James Carroll
The Boston Globe (Opinion)
July 27, 2009 - 12:00am

George Mitchell is in the Middle East, pressing for peace. His planned itinerary brackets Israel and Palestine with a start in Abu Dhabi and Syria and a conclusion in Bahrain and Egypt. The Obama administration’s determination to revivify the Israeli-Palestinian peace process is further indicated by the arrivals in the region next week of Secretary of Defense Robert Gates, National Security Adviser James Jones, and special Middle East adviser Dennis Ross. President Obama has replaced the Bush policy of hands-off with a gloves-off readiness to push all parties hard.

The destitution of Gaza remains the largest, and most unaddressed, problem between Palestinians and Israelis. Progress toward reconciliation there remains remote, but it presumes prior accommodation between Israel and the Palestinian Authority in the West Bank. That prospect, though, has become ever more nettlesome in recent days because of tensions over Jerusalem. This week, the sacred city comes into the center of Jewish awareness as Jews everywhere observe the holy day of Tisha B’Av, the commemoration of the destructions of the Temple. Those calamities, as this Christian understands them, define not only the place of grief in the Jewish soul, but also the Jewish capacity for reinvention and survival. To the extent that the on-again, off-again peace process has offered prospects of reinvention and survival to both Israelis and Palestinians, a new conflict over Jerusalem now threatens to join the enforced misery of Gaza as a looming deal-breaker.

Unlike his predecessor, President Obama is demanding of Israel that it live up to the requirement of the 2003 Road Map toward a two-state solution, namely a total “freeze’’ on all settlement activity. (According to one Israeli human rights group, since 2003 the Jewish settler population in the West Bank grew from about 211,000 to almost 290,000. Additionally, the settler population in East Jerusalem has grown to more than 190,000.) Tensions between Israel and Washington flared this month over planned Israeli expansion of settlements in East Jerusalem, with Prime Minister Benjamin Netanyahu defiantly declaring his intentions to go ahead. The steady Jewish population increase in the disputed part of Jerusalem occurs in combination with the Jerusalem municipality’s ongoing demolition of Palestinian homes, constructed without permits. Thousands of Palestinian homes are under the demolition order. The two-state solution assumes that East Jerusalem will be the capital of the Palestinian state, but that prospect is daily undermined by the ongoing creation of “facts on the ground’’ by Jewish settlement and Palestinian displacement. “A united Jerusalem is the capital of the Jewish people in the State of Israel,’’ Netanyahu declared this month, “and the sovereignty of the city is not subject to appeal.’’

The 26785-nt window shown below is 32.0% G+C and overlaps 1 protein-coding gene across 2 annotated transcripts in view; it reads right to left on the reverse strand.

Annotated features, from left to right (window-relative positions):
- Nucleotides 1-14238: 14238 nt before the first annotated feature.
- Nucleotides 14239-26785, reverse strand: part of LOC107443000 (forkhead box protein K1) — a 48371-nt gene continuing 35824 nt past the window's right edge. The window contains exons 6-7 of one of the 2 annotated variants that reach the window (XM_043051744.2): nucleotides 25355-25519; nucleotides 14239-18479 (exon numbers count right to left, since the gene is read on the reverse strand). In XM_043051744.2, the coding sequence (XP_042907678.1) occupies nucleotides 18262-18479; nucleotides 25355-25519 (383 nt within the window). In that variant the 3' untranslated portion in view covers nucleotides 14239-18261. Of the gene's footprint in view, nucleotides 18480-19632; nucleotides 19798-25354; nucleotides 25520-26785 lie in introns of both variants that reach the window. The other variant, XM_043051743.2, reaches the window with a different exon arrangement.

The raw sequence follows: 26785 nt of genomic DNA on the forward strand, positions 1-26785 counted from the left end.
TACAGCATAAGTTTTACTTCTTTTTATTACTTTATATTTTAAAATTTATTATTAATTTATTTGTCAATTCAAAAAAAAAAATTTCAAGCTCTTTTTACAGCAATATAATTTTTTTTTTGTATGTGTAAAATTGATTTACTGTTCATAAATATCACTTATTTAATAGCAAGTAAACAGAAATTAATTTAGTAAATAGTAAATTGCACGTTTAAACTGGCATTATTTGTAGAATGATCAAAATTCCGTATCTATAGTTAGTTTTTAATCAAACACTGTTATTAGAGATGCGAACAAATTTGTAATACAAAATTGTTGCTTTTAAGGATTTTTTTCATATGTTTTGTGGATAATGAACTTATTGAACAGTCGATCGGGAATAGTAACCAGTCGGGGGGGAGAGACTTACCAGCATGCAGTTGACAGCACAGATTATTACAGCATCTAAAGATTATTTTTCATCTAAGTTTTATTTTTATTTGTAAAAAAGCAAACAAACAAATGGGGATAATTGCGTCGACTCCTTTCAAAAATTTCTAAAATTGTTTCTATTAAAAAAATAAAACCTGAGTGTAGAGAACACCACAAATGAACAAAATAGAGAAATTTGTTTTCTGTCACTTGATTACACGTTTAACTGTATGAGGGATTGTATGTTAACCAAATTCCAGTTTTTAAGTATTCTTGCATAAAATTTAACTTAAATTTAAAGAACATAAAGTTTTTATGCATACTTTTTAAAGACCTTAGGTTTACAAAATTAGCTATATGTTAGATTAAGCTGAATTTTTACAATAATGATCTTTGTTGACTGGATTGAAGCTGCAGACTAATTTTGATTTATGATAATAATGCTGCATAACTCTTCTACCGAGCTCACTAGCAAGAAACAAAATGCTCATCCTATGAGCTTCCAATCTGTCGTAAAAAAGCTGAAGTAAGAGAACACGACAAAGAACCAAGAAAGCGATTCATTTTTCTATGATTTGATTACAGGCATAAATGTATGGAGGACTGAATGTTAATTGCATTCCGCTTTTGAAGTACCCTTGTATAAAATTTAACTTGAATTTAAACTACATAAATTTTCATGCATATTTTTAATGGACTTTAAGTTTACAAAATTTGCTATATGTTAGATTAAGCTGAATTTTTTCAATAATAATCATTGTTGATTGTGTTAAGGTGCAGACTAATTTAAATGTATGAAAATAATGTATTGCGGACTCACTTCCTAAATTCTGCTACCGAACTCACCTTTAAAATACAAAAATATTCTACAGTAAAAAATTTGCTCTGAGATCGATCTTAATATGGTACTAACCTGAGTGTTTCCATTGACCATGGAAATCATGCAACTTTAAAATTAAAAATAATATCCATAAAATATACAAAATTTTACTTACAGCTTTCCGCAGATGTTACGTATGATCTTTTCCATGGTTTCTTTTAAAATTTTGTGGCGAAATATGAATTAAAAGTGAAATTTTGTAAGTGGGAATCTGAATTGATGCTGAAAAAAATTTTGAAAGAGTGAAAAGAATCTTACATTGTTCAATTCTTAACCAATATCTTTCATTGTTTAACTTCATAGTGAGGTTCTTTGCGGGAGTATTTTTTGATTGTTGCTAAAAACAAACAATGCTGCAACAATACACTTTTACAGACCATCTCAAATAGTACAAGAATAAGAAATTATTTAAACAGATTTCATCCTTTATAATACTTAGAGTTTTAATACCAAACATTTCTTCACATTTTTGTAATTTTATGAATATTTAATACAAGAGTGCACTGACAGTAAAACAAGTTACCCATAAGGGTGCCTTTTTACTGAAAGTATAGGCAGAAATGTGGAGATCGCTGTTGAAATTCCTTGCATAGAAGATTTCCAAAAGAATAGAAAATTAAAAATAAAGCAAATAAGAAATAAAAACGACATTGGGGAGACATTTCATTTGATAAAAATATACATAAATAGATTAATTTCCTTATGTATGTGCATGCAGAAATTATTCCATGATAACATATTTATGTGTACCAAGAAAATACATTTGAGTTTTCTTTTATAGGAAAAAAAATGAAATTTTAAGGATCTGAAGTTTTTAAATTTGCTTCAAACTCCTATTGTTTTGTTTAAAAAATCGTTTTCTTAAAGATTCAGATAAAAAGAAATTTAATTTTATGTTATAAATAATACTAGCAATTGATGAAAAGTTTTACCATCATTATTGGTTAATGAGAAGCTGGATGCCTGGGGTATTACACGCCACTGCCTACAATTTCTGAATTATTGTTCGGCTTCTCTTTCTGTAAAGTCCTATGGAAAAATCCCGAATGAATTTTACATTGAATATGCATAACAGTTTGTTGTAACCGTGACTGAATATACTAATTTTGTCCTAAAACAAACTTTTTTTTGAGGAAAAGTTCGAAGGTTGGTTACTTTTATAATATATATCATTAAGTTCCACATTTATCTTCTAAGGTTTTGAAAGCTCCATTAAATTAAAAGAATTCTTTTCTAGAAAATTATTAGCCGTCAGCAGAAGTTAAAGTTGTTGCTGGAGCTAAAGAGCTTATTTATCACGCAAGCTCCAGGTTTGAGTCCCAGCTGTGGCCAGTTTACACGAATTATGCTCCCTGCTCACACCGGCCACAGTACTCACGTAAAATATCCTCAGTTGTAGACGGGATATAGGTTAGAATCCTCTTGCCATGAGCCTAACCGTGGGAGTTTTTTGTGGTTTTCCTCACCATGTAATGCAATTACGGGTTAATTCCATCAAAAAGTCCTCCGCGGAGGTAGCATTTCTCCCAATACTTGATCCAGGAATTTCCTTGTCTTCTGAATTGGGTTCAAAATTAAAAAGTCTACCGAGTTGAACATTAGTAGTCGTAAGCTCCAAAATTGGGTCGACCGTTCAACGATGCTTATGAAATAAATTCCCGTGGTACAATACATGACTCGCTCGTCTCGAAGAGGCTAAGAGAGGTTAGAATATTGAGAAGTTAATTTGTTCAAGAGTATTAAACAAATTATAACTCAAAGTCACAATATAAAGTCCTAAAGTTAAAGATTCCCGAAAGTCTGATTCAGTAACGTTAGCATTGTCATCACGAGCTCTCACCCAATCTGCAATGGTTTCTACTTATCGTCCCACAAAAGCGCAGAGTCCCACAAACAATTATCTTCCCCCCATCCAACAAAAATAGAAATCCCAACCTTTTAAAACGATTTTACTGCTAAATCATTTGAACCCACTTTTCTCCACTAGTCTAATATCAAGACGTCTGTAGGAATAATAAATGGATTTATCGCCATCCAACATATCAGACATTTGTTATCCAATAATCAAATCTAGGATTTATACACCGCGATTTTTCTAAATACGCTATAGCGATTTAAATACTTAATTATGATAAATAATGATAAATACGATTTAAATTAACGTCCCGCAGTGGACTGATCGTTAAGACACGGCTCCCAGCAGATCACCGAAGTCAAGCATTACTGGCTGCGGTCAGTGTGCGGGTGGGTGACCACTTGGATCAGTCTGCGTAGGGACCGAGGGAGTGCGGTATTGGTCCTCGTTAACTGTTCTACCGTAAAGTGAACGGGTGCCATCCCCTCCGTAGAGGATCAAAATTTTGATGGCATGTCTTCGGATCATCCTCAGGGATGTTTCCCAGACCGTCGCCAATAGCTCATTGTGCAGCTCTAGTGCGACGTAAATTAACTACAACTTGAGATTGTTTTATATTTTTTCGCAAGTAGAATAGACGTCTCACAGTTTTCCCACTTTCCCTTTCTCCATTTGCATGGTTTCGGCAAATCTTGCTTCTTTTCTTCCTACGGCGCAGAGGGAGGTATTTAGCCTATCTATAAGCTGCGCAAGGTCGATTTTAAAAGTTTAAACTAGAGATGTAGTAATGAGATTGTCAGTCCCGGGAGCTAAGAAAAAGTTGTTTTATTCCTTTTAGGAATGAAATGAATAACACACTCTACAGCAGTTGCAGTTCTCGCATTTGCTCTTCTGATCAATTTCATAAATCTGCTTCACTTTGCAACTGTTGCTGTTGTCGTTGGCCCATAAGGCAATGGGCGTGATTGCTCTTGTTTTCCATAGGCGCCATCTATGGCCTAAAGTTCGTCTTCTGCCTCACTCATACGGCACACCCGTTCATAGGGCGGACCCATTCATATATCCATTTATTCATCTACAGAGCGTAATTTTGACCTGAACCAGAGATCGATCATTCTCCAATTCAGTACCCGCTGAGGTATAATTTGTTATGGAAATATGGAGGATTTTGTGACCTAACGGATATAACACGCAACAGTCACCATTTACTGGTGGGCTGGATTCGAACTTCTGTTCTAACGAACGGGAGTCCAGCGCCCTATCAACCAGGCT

For a decade or more there has been a majority consensus among Israelis and Palestinians that Jerusalem will be the capital of both states, with some combination of east-west distinction, and overlapping sovereignty (Israel sovereign over the Western Wall and the Jewish Quarter of the Old City, Palestine sovereign over the Muslim Quarter and the Noble Sanctuary). The vision assumes a side-by-side accommodation, no return to the barbed-wire border of the pre-1967 era. In that sense, a shared Jerusalem was to be, in a phrase of President Bill Clinton’s formula, “an open and undivided city.’’ That was the ideal to which candidate Barack Obama had referenced when he declared before a Jewish group in 2008 that Jerusalem “must remain undivided.’’ That he was misunderstood by Jews and Palestinians alike as echoing a minority Israeli wish to preempt Palestinian authority in Jerusalem showed how far the “shared Jerusalem’’ concept had eroded. It must be restored.

The Obama administration’s initiatives are crucial. As Arab governments are pushed to take timely steps toward normalization with Israel; as negotiations with Syria get back on track; as the Palestinian Authority is pressed to resume peace talks; as the Hamas rocket truce in Gaza is reinforced - focus on Jerusalem must still be maintained. The settlement freeze must be absolute, especially in Jerusalem. The demolition of Palestinian houses must be halted, especially in Jerusalem. “Two states for two peoples’’ is Obama’s watchword. Netanyahu has affirmed it. But that hope requires agreement on the one city both peoples love. Jerusalem is sacred, but so is the obligation now to share it.


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